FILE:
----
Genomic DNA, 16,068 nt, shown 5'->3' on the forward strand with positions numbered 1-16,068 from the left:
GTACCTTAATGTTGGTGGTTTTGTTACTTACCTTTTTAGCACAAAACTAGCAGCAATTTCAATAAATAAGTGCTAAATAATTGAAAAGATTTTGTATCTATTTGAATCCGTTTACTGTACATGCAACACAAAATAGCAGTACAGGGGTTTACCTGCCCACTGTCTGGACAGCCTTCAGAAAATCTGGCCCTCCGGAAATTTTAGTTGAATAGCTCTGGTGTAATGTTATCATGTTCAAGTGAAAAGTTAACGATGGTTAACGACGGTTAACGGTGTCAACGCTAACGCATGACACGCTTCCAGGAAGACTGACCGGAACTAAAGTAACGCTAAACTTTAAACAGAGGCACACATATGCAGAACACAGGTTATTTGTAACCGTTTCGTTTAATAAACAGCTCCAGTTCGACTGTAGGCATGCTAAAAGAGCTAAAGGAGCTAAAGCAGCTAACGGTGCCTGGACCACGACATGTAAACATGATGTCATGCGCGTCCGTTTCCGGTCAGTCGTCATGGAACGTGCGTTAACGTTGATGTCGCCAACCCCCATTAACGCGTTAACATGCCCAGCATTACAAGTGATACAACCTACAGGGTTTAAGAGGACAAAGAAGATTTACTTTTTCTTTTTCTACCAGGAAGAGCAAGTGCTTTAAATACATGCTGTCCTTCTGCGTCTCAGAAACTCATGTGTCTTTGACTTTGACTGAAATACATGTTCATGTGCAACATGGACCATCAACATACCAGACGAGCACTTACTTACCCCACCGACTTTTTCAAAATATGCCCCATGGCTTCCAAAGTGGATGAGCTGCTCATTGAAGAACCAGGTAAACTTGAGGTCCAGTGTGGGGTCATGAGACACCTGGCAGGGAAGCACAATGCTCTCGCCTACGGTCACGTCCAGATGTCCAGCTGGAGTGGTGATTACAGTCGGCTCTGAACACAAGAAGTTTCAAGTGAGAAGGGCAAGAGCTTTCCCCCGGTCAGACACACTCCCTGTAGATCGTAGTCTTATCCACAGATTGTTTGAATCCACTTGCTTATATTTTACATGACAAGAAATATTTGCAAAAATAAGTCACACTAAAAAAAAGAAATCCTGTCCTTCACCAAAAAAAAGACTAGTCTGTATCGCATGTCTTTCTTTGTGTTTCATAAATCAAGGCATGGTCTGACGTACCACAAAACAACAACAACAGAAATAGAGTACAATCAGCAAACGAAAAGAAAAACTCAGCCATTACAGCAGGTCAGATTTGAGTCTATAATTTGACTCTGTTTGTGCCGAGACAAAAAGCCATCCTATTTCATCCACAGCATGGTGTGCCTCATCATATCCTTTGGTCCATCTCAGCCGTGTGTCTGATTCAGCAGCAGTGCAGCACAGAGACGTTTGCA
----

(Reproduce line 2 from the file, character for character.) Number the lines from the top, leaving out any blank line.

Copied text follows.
GTACCTTAATGTTGGTGGTTTTGTTACTTACCTTTTTAGCACAAAACTAGCAGCAATTTCAATAAATAAGTGCTAAATAATTGAAAAGATTTTGTATCTATTTGAATCCGTTTACTGTACATGCAACACAAAATAGCAGTACAGGGGTTTACCTGCCCACTGTCTGGACAGCCTTCAGAAAATCTGGCCCTCCGGAAATTTTAGTTGAATAGCTCTGGTGTAATGTTATCATGTTCAAGTGAAAAGTTAACGATGGTTAACGACGGTTAACGGTGTCAACGCTAACGCATGACACGCTTCCAGGAAGACTGACCGGAACTAAAGTAACGCTAAACTTTAAACAGAGGCACACATATGCAGAACACAGGTTATTTGTAACCGTTTCGTTTAATAAACAGCTCCAGTTCGACTGTAGGCATGCTAAAAGAGCTAAAGGAGCTAAAGCAGCTAACGGTGCCTGGACCACGACATGTAAACATGATGTCATGCGCGTCCGTTTCCGGTCAGTCGTCATGGAACGTGCGTTAACGTTGATGTCGCCAACCCCCATTAACGCGTTAACATGCCCAGCATTACAAGTGATACAACCTACAGGGTTTAAGAGGACAAAGAAGATTTACTTTTTCTTTTTCTACCAGGAAGAGCAAGTGCTTTAAATACATGCTGTCCTTCTGCGTCTCAGAAACTCATGTGTCTTTGACTTTGACTGAAATACATGTTCATGTGCAACATGGACCATCAACATACCAGACGAGCACTTACTTACCCCACCGACTTTTTCAAAATATGCCCCATGGCTTCCAAAGTGGATGAGCTGCTCATTGAAGAACCAGGTAAACTTGAGGTCCAGTGTGGGGTCATGAGACACCTGGCAGGGAAGCACAATGCTCTCGCCTACGGTCACGTCCAGATGTCCAGCTGGAGTGGTGATTACAGTCGGCTCTGAACACAAGAAGTTTCAAGTGAGAAGGGCAAGAGCTTTCCCCCGGTCAGACACACTCCCTGTAGATCGTAGTCTTATCCACAGATTGTTTGAATCCACTTGCTTATATTTTACATGACAAGAAATATTTGCAAAAATAAGTCACACTAAAAAAAAGAAATCCTGTCCTTCACCAAAAAAAAGACTAGTCTGTATCGCATGTCTTTCTTTGTGTTTCATAAATCAAGGCATGGTCTGACGTACCACAAAACAACAACAACAGAAATAGAGTACAATCAGCAAACGAAAAGAAAAACTCAGCCATTACAGCAGGTCAGATTTGAGTCTATAATTTGACTCTGTTTGTGCCGAGACAAAAAGCCATCCTATTTCATCCACAGCATGGTGTGCCTCATCATATCCTTTGGTCCATCTCAGCCGTGTGTCTGATTCAGCAGCAGTGCAGCACAGAGACGTTTGCA